These are the questions that are being asked that we have no real answers to at this point. But it's really raising the question for the president, what he wants to do next in Syria, how quickly he wants to now withdraw U.S. troops and what the security situation will be in this very area of northern Syria because the Turks, just to the north across the border, are very concerned that all of this poses a terrorist threat to them and nobody can really predict what comes next, John.
[12:05:20] KING: Appreciate that. Barbara Starr live at the Pentagon.
Barbara, come back to us when we learn more. Obviously, this is going to be a tragic day and days ahead for at least one and perhaps more American families. Barbara, let us know.
We also have Clarissa Ward back in the conversation. And we're joined by CNN military and diplomatic analyst retired Rear Admiral John Kirby.
I want to come back -- start, admiral, with the point Barbara just made. In Washington there's this great piece of confusion. The president tweeted this on December 19th, we have defeated ISIS in Syria, my only reason for being there during the Trump presidency. The president making clear he wants out. And at the beginning he said he wanted out ASAP, 30 days, get them home. That's a huge, logistical challenge to begin with, but the president setting the tone there.
Listen to Senator Lindsay Graham, just moments ago, saying, not only is this a sad tragedy, but he hopes it's one that will get the president to reconsider.
(BEGIN VIDEO CLIP)
SEN. LINDSEY GRAHAM (R), SOUTH CAROLINA: To those who lost their lives today in Syria, you were defending America, in my view. To those in Syria who are trying to work together, you're providing the best and only hope for your country. I hope the president will look long and hard about what we're doing in Syria.
(END VIDEO CLIP)
KING: There's sadness, but there's also confusion here in Washington. From your experience at the State Department and the Pentagon, how does that confusion factor, and we'll go back to Clarissa in a minute, to what's happening on the ground?
REAR ADMIRAL JOHN KIRBY (RET.), CNN MILITARY AND DIPLOMATIC ANALYST: Well, there's confusion, not just here, John, but over there as well among our allies and partners and certainly the Kurds, who are now casting about for some more reliable partner, which is why they've approached Assad and the Russians.
And I think all the confusion about what we're doing and on what timeline certainly has not helped us at all. And certainly I think, in my view, has made our troops more vulnerable on the ground there. I mean, look, this is a time for decisions. And I think Senator Graham
is right, the president ought to take a look at this and, clearly if ISIS is responsible, really take a look at his decision making and either, a, withdraw that withdrawal order, reverse it, or make the withdrawal the priority and just focus on getting our troops out. Right now they've got them doing all these many different things as they've -- as they've muddied the waters about the withdrawal and extended the timeline.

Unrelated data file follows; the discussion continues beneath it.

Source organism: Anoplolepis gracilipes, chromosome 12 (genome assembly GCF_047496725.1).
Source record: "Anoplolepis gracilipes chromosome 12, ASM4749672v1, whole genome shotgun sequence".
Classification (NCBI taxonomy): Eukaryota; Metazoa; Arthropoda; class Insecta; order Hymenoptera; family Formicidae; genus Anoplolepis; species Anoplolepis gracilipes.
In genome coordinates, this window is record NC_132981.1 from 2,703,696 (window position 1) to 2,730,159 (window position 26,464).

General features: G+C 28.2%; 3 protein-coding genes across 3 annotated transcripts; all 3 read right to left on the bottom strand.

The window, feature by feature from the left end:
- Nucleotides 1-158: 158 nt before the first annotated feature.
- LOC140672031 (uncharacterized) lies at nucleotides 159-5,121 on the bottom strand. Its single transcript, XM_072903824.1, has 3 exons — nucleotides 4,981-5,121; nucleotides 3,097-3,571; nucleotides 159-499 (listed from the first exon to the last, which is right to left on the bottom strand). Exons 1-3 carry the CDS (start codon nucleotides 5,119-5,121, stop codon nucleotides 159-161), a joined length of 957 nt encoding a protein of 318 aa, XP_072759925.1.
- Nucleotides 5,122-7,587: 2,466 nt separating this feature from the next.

KING: And, Clarissa, back to you in the field. The president is right when he says significant gains have been made against ISIS. But forgive the analogy, ISIS is like cancer. Getting most of it is good, but unless you get all of it, you still have a problem.
What is the situation on the ground? Are those working with the United States, whether it's the Turks across the border or the Kurds inside Syria, are they ready to take up the responsibility if the U.S. troops left tomorrow?
WARD: No, they're not, John. In a word, they are absolutely not. And if you talk to the Kurdish-led security forces here or the civilian leadership they'll tell you the same thing, they have very real concerns because when the U.S. withdrawals, you're looking at a power vacuum. And guess who thrives in a power vacuum? It is, of course, ISIS.
We were just down right by the front lines today closer to the Iraqi border, John, and this is what I was hearing from commanders. They were saying, listen, we've got a few more villagers to go before we take all the territory that ISIS originally had. But what we can't do is get into the minds of the people who are left behind. We can't understand who exactly is loyal to ISIS, who may be a member of a sleeper cells. We can't change the mentality of those people who have been living under ISIS for many years.
And, by the way, what are these people now going home to? You're talking about miles and miles of rubble, entire villages that have basically been levelled to the ground. These are the exact type of conditions that ISIS and groups like ISIS thrive in. When they go underground, they become an insurgency, they take advantage of the power vacuum, they seize on the malaise of the people, and that's when they hit back and that's why Kurdish forces here on the ground are very concerned about this U.S. withdrawal and what it means for security here, which, by the way, is tenuous at best, as we have seen today, John.